Unrestricted access to super, sometimes

Q: I have been a member of my super fund from about 1993. I see from your 14 legal ways to withdraw your super benefits article, that I may be able to access my restricted benefit. You write: “If you’ve been a member of a super fund since before 1 July 1999, you can cash your ‘restricted non-preserved benefit’ (certain benefits accumulated up to 30 June 1999) only when you cease employment with your employer. A restricted benefit is a special category of super benefit that Australians who were super fund members before 1 July 1999 may hold” Does this mean I can access my super?

A: The term ‘restricted benefit’ is a technical term to describe certain benefits that can be accessed when an individual ceases an employment arrangement.

Briefly, there are two categories of superannuation benefits – ‘preserved’ and ‘non-preserved’. The ‘non-preserved benefits’ are then split into, ‘restricted non-preserved’, and ‘unrestricted non-preserved’.

Unless you were a member of a super fund before July 1999, your super benefits will be preserved, and cannot be accessed until you satisfy a condition of release: see SuperGuide article Accessing super early: 14 legal ways to withdraw your super benefits.

If you were a member of a super fund before July 1999, then, whether you have non-preserved benefits within your super fund, depends on some complicated rules. Generally, any Superannuation Guarantee contributions made since July 1992 are preserved, although some made before July 1994 may not be preserved. If you have made any salary sacrificed contributions before July 1999, then some may be non-preserved depending on the arrangement that was in place.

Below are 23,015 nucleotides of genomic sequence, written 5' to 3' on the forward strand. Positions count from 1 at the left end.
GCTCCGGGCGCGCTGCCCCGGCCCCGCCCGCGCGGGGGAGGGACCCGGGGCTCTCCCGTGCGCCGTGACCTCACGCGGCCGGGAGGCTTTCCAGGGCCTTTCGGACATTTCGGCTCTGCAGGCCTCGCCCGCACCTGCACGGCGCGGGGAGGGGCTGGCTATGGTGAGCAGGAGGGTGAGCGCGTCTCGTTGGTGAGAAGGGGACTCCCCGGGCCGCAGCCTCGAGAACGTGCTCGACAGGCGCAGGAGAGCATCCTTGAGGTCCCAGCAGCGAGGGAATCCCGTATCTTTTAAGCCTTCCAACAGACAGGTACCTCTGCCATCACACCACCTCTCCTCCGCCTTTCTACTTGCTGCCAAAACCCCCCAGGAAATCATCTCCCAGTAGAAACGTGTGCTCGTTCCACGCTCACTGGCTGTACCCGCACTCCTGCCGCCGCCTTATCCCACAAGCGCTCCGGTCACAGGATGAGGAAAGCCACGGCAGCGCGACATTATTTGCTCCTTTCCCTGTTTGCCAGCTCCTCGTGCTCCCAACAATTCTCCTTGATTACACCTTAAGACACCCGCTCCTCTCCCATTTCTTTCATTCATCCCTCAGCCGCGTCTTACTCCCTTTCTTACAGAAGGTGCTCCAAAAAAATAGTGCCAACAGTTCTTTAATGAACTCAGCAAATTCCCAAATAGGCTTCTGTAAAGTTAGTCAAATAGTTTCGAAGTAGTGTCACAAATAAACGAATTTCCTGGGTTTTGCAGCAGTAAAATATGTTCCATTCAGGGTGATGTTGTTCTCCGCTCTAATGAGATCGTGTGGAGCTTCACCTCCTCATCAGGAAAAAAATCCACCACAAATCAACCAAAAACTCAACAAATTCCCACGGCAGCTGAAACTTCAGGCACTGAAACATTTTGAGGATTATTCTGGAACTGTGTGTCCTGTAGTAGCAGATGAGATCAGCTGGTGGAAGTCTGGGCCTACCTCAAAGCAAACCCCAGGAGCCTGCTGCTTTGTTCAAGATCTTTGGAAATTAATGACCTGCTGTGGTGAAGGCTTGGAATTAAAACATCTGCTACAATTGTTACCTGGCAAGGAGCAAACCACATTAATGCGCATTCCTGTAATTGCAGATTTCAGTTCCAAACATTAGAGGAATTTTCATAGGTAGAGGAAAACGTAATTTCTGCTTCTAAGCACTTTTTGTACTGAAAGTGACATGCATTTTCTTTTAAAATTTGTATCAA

Tip: The easiest way to check whether you have non-preserved benefits is to look at your latest member statement from your super fund. The statement should state whether you have any non-preserved benefits. If you can’t locate your member statement then contact your super fund and ask them directly.

Now, I’m going to add one more complication. If you do have restricted non-preserved benefits, you can access these benefits when you resign from an employment arrangement. If you have had restricted non-preserved benefits in the past, and ceased employment, then those restricted benefits become unrestricted and can be accessed at any time. You need to check with your super fund whether you have any unrestricted non-preserved benefits.

If you have a portion of your super benefits as ‘unrestricted non-preserved’ benefits, then you can apply to withdraw them from your super fund (without satisfying any other condition of release), less any benefits tax payable.

Most Australians have preserved superannuation benefits, which means the benefits cannot be withdrawn until the fund member reaches preservation age and retires. For more information on preservation age see SuperGuide article Accessing super: What is my preservation age? In certain circumstances, specific exceptions may apply to this general access rule (for more information on these exceptions, see SuperGuide article Accessing super early: 14 legal ways to withdraw your super benefits).


  1. Hi Trish,
    I have currently in my SMSF 17K in unrestricted non-preserved cash my min TRIP pention is 14K I am also on a TRIP pention, and paying about 30k salery sacrifice into my super, my age is 57. Can i stop my TRIP pension and instead draw down my unrestricted non-preserved money.Will i have to pay tax on this money. Thanks

  2. I’d just like to add, unrestricted non-preserved balances can be used to start a pension at any age, working or not working. The ATO have confirmed this (providing your funds governing rules allow it). See SIS reg 6.20;
    Superannuation Industry Supervision SIS Regulations 1994
    6.20 Voluntary cashing of unrestricted non-preserved benefits in